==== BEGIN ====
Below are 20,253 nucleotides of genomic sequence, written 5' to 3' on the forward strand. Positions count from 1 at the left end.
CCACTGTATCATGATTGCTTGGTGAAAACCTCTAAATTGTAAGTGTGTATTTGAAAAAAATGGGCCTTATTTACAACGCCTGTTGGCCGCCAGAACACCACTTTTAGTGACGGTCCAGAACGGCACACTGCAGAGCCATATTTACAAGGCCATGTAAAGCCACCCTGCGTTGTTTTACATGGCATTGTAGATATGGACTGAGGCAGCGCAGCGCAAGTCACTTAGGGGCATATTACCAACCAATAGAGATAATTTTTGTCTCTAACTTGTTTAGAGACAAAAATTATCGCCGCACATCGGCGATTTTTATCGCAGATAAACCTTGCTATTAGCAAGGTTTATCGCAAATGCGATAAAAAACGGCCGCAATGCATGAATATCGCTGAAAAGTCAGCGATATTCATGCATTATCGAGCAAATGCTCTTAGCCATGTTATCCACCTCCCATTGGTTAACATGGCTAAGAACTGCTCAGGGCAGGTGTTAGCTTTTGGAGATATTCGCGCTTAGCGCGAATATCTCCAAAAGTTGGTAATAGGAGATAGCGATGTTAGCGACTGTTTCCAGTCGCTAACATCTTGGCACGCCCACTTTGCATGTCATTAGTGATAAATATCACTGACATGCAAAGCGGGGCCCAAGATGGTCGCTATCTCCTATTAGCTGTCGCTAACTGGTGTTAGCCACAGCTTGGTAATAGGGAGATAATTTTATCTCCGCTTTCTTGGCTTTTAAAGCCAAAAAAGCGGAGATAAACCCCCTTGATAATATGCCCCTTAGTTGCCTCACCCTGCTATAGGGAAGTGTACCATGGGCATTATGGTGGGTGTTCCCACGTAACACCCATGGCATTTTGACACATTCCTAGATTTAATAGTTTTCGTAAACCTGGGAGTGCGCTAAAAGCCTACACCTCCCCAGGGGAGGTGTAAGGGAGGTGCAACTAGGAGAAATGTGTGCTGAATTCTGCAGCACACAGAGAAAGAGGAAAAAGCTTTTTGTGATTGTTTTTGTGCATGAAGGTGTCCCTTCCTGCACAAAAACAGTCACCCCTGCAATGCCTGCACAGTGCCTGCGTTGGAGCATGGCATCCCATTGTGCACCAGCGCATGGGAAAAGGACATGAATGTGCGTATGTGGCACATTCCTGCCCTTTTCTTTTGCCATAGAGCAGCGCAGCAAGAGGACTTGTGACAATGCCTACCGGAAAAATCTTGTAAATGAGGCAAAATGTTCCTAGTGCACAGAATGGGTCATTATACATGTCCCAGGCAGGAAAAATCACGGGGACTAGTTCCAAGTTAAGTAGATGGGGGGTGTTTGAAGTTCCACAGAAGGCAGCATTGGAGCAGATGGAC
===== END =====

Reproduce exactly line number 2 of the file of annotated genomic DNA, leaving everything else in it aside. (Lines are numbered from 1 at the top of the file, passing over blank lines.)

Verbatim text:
CCACTGTATCATGATTGCTTGGTGAAAACCTCTAAATTGTAAGTGTGTATTTGAAAAAAATGGGCCTTATTTACAACGCCTGTTGGCCGCCAGAACACCACTTTTAGTGACGGTCCAGAACGGCACACTGCAGAGCCATATTTACAAGGCCATGTAAAGCCACCCTGCGTTGTTTTACATGGCATTGTAGATATGGACTGAGGCAGCGCAGCGCAAGTCACTTAGGGGCATATTACCAACCAATAGAGATAATTTTTGTCTCTAACTTGTTTAGAGACAAAAATTATCGCCGCACATCGGCGATTTTTATCGCAGATAAACCTTGCTATTAGCAAGGTTTATCGCAAATGCGATAAAAAACGGCCGCAATGCATGAATATCGCTGAAAAGTCAGCGATATTCATGCATTATCGAGCAAATGCTCTTAGCCATGTTATCCACCTCCCATTGGTTAACATGGCTAAGAACTGCTCAGGGCAGGTGTTAGCTTTTGGAGATATTCGCGCTTAGCGCGAATATCTCCAAAAGTTGGTAATAGGAGATAGCGATGTTAGCGACTGTTTCCAGTCGCTAACATCTTGGCACGCCCACTTTGCATGTCATTAGTGATAAATATCACTGACATGCAAAGCGGGGCCCAAGATGGTCGCTATCTCCTATTAGCTGTCGCTAACTGGTGTTAGCCACAGCTTGGTAATAGGGAGATAATTTTATCTCCGCTTTCTTGGCTTTTAAAGCCAAAAAAGCGGAGATAAACCCCCTTGATAATATGCCCCTTAGTTGCCTCACCCTGCTATAGGGAAGTGTACCATGGGCATTATGGTGGGTGTTCCCACGTAACACCCATGGCATTTTGACACATTCCTAGATTTAATAGTTTTCGTAAACCTGGGAGTGCGCTAAAAGCCTACACCTCCCCAGGGGAGGTGTAAGGGAGGTGCAACTAGGAGAAATGTGTGCTGAATTCTGCAGCACACAGAGAAAGAGGAAAAAGCTTTTTGTGATTGTTTTTGTGCATGAAGGTGTCCCTTCCTGCACAAAAACAGTCACCCCTGCAATGCCTGCACAGTGCCTGCGTTGGAGCATGGCATCCCATTGTGCACCAGCGCATGGGAAAAGGACATGAATGTGCGTATGTGGCACATTCCTGCCCTTTTCTTTTGCCATAGAGCAGCGCAGCAAGAGGACTTGTGACAATGCCTACCGGAAAAATCTTGTAAATGAGGCAAAATGTTCCTAGTGCACAGAATGGGTCATTATACATGTCCCAGGCAGGAAAAATCACGGGGACTAGTTCCAAGTTAAGTAGATGGGGGGTGTTTGAAGTTCCACAGAAGGCAGCATTGGAGCAGATGGAC